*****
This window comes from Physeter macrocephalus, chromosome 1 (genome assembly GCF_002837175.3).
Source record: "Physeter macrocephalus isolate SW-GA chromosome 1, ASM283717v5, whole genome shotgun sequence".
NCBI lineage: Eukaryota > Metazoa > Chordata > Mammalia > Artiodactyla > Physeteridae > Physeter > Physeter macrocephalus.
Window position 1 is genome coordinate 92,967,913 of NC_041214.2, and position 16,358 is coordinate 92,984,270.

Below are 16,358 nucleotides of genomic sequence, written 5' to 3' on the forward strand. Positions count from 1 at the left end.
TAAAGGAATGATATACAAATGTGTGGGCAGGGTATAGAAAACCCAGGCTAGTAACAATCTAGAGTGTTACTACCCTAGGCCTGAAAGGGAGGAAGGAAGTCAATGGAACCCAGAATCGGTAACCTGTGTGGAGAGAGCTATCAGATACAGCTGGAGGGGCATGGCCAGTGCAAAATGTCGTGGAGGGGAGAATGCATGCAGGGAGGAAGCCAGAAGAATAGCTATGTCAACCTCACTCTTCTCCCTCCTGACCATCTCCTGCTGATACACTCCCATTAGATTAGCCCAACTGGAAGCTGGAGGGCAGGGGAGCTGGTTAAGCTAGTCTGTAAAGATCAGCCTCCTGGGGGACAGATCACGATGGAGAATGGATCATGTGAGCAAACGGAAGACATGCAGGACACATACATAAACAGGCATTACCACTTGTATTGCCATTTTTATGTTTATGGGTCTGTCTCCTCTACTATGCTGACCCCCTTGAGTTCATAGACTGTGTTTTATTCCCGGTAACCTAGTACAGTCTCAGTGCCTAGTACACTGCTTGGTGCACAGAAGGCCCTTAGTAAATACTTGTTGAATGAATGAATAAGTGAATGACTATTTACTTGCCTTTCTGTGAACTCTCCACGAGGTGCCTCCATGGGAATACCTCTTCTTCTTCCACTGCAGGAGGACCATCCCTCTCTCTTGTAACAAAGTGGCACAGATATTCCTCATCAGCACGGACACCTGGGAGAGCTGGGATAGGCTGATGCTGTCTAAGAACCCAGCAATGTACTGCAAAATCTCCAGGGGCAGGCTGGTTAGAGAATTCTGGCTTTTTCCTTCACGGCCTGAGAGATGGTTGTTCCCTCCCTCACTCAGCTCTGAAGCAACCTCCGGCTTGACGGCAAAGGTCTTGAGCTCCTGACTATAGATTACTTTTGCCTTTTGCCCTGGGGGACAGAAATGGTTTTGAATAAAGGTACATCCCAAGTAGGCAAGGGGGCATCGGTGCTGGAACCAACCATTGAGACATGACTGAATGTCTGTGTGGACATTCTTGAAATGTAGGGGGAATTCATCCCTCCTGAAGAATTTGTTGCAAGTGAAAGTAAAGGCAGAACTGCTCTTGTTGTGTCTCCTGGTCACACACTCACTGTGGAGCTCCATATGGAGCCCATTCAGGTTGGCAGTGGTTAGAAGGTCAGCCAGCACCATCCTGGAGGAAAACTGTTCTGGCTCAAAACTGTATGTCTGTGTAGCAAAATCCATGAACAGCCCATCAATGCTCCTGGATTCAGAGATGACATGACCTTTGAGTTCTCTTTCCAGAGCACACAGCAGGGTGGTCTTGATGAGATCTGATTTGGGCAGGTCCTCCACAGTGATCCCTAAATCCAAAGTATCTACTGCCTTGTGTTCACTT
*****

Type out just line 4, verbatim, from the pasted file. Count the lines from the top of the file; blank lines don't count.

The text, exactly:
Window position 1 is genome coordinate 92,967,913 of NC_041214.2, and position 16,358 is coordinate 92,984,270.